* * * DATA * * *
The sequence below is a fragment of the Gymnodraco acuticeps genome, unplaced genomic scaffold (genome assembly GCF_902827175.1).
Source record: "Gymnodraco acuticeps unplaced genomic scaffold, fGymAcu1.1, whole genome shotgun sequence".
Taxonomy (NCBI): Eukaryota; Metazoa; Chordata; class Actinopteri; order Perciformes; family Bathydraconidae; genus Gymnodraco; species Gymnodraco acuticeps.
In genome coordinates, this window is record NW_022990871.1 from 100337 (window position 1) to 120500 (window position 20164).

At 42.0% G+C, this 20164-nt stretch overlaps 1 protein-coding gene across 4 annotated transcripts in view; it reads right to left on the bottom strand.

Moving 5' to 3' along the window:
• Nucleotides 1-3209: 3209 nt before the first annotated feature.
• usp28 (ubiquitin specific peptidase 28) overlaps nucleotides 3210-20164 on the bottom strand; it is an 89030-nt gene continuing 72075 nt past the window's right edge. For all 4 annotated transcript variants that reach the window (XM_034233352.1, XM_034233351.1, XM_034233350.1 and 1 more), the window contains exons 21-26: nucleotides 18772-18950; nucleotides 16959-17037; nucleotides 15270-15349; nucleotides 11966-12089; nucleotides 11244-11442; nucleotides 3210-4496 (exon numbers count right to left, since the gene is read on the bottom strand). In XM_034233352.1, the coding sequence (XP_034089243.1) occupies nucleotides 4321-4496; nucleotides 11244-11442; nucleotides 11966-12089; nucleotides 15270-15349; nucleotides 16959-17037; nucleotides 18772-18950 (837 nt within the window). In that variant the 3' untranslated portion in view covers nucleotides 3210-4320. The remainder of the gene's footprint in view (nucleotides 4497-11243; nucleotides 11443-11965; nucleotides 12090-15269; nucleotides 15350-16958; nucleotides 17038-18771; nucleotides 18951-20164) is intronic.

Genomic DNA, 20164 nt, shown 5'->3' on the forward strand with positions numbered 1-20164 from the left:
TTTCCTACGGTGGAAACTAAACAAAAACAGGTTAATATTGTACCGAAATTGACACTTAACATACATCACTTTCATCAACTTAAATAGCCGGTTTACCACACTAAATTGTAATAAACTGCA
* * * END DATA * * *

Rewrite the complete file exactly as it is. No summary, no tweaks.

The sequence below is a fragment of the Gymnodraco acuticeps genome, unplaced genomic scaffold (genome assembly GCF_902827175.1).
Source record: "Gymnodraco acuticeps unplaced genomic scaffold, fGymAcu1.1, whole genome shotgun sequence".
Taxonomy (NCBI): Eukaryota; Metazoa; Chordata; class Actinopteri; order Perciformes; family Bathydraconidae; genus Gymnodraco; species Gymnodraco acuticeps.
In genome coordinates, this window is record NW_022990871.1 from 100337 (window position 1) to 120500 (window position 20164).

At 42.0% G+C, this 20164-nt stretch overlaps 1 protein-coding gene across 4 annotated transcripts in view; it reads right to left on the bottom strand.

Moving 5' to 3' along the window:
• Nucleotides 1-3209: 3209 nt before the first annotated feature.
• usp28 (ubiquitin specific peptidase 28) overlaps nucleotides 3210-20164 on the bottom strand; it is an 89030-nt gene continuing 72075 nt past the window's right edge. For all 4 annotated transcript variants that reach the window (XM_034233352.1, XM_034233351.1, XM_034233350.1 and 1 more), the window contains exons 21-26: nucleotides 18772-18950; nucleotides 16959-17037; nucleotides 15270-15349; nucleotides 11966-12089; nucleotides 11244-11442; nucleotides 3210-4496 (exon numbers count right to left, since the gene is read on the bottom strand). In XM_034233352.1, the coding sequence (XP_034089243.1) occupies nucleotides 4321-4496; nucleotides 11244-11442; nucleotides 11966-12089; nucleotides 15270-15349; nucleotides 16959-17037; nucleotides 18772-18950 (837 nt within the window). In that variant the 3' untranslated portion in view covers nucleotides 3210-4320. The remainder of the gene's footprint in view (nucleotides 4497-11243; nucleotides 11443-11965; nucleotides 12090-15269; nucleotides 15350-16958; nucleotides 17038-18771; nucleotides 18951-20164) is intronic.

Genomic DNA, 20164 nt, shown 5'->3' on the forward strand with positions numbered 1-20164 from the left:
TTTCCTACGGTGGAAACTAAACAAAAACAGGTTAATATTGTACCGAAATTGACACTTAACATACATCACTTTCATCAACTTAAATAGCCGGTTTACCACACTAAATTGTAATAAACTGCA